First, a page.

Can you even recall a time when you didn't "Google?" When you didn't know what it meant to "unfriend" someone? Or when you couldn't surf the Web, send an e-mail and take a picture from a palm-sized device that fits in your pocket?
The past 10 years have given us countless innovations that improve – and confuse – our daily lives. From Internet technology to finance to genetics and beyond, advances in science and technology have changed the way we communicate, relate to one another and think about what it means to be a modern human being.
Here are just 10 of those top innovations.
Until May 2, 2000, the United States intentionally degraded GPS signals available to the public for national security reasons.
Originally developed by the Department of Defense to aid the military, the satellite-based system provides location and time data to users. In announcing the discontinuation of the feature that deliberately degraded the signal, the White House said in a statement that civilian users of GPS would be able to pinpoint locations up to 10 times more accurately than before.
Removing that obstacle helped speed the proliferation of GPS-enabled consumer products that live as stand-alone units and, increasingly, as add-on features in cell phones and smart phones.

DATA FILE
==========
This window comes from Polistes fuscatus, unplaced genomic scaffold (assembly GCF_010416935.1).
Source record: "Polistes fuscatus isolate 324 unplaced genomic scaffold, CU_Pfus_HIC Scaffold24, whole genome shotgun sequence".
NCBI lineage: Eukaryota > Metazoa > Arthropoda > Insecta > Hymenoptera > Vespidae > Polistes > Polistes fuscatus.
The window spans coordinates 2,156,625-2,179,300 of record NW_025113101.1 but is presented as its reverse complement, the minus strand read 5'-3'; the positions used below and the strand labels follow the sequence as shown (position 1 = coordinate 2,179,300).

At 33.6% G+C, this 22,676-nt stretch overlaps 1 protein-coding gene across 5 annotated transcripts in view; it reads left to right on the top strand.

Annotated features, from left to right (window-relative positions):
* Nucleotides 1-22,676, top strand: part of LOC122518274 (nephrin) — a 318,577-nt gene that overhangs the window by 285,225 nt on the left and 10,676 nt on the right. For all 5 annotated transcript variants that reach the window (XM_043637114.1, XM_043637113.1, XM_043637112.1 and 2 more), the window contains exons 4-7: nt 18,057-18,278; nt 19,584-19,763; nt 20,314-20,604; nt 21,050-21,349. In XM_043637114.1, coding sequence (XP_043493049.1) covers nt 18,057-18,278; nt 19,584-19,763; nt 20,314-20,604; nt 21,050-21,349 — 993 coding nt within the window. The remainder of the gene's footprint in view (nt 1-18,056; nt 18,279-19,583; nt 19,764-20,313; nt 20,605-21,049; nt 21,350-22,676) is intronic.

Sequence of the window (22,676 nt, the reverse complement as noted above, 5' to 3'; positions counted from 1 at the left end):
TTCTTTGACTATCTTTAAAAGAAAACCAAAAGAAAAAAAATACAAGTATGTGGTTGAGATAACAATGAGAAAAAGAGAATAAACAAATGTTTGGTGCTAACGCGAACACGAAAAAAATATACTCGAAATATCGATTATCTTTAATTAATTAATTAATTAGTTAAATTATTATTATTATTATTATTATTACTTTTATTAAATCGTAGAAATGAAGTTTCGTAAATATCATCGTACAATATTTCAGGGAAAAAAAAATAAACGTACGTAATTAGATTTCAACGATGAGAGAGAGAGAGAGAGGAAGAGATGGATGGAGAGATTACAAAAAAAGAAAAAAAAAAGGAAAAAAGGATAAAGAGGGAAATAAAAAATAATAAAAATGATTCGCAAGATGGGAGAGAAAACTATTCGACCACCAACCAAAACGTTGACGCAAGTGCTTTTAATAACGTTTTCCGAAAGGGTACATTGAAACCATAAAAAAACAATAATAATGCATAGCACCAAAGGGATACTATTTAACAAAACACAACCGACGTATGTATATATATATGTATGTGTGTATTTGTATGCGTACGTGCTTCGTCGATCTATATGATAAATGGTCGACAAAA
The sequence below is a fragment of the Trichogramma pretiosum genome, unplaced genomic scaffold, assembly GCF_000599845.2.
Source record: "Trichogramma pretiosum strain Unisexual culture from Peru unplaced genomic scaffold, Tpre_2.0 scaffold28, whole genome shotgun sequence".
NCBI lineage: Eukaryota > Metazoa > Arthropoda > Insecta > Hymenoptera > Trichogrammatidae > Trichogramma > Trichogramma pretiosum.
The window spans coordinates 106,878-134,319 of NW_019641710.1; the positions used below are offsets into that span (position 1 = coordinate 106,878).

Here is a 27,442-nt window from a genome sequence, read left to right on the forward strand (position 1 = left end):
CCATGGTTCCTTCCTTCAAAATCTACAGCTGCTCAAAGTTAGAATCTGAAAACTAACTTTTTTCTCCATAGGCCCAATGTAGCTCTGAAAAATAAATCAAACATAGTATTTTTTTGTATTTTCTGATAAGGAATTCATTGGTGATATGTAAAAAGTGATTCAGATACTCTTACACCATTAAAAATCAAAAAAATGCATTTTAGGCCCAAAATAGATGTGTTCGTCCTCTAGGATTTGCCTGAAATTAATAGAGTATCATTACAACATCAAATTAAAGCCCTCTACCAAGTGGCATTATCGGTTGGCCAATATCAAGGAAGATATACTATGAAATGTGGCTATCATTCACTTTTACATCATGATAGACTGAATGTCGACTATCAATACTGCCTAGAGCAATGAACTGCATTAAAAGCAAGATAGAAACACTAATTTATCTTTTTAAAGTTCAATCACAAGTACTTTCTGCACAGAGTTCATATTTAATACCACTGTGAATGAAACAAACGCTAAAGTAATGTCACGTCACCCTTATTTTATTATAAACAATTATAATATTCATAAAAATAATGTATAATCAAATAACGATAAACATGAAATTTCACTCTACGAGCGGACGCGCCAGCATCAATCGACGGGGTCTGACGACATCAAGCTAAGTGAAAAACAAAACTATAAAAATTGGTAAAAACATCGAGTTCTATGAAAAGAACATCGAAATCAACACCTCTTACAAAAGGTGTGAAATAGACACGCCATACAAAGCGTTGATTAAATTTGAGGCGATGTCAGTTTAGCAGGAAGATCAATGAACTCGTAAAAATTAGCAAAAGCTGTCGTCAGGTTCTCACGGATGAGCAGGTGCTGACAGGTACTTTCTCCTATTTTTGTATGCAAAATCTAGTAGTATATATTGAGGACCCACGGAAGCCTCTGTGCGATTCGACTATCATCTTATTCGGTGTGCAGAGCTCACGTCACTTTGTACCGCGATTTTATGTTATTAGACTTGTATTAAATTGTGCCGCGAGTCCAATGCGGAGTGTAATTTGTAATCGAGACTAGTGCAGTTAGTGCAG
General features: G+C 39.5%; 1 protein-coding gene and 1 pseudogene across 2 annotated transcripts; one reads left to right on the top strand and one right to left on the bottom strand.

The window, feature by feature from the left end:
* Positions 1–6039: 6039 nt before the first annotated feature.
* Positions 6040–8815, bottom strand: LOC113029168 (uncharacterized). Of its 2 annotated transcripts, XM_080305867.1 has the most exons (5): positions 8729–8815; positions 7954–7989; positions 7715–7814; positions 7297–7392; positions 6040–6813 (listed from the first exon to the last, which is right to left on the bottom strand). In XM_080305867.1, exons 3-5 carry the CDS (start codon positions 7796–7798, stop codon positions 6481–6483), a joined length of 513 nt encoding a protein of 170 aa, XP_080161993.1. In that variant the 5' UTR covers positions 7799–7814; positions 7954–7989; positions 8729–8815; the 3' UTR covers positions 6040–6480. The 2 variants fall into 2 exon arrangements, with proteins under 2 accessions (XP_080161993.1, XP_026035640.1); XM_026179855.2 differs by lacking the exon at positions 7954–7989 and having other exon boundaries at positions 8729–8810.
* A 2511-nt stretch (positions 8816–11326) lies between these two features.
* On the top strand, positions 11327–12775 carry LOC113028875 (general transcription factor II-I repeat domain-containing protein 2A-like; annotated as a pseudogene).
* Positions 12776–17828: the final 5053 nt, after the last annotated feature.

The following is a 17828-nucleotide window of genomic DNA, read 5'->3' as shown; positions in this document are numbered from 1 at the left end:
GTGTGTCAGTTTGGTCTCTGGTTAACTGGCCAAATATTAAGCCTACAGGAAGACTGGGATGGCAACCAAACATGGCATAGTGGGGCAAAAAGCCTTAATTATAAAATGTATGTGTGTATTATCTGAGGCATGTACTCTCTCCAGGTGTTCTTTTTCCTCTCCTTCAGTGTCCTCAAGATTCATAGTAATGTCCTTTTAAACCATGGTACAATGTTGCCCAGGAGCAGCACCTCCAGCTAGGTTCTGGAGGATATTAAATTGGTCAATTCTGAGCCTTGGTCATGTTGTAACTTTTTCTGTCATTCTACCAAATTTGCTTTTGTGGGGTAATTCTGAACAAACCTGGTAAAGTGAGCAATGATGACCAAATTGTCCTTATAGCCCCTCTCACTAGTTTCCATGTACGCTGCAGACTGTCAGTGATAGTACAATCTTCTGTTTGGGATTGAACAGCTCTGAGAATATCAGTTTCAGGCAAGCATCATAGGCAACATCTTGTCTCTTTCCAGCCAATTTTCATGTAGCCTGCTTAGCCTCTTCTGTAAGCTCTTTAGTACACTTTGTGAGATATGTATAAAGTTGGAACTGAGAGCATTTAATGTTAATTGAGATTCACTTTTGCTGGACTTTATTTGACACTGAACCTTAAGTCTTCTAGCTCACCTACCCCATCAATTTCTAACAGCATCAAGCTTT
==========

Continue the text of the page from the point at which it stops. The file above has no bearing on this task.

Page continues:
Now, turn-by-turn directions and information about the nearest gas station and other points of interest are available on car dashboards, iPhones and more.
What would environmentalists be without the more fuel-efficient hybrid cars? The hybrid movement started in July 2000, when Toyota Motor Corporation introduced the hybrid Prius to the United States.
In 2003, Scientific America named Toyota "Business Leader of the Year" for commercializing the affordable hybrid car.
Now, Ford, Mercury, Lexus, Nissan and others have hybrid cars on the market. But the Prius is still the best-selling car in its class.
In March 2009, the hybrid community witnessed two milestones: Toyota said it sold its one millionth hybrid car in the U.S. and Ford said it produced its 100,000th.
It had already taken Europe by storm when AT&T introduced the U.S. to "texting."
In October 2000, AT&T became the first U.S. cellular company to offer instant text messaging for mobile phones.
The service, which is now said to be the most widely used data application in the world, lets subscribers send and receive short text messages from their cell phones and smart phones.
Messages can also be sent to e-mail address and, many users now send and receive pictures messages too.
In June 2000, cellular carriers reported that users sent 12.2 million text messages monthly, according to industry group CTIA -- The Wireless Association. In June 2009, that figure had jumped to 135.2 billion messages per month.
For parents, the service has led to gripes galore, as growing numbers of teenagers engage in "sexting," or the act of sharing nude or partially nude photos via text message.
It has also led to outrageously high cell phone bills for parents of particularly prolific teens who send possibly hundreds of messages a day.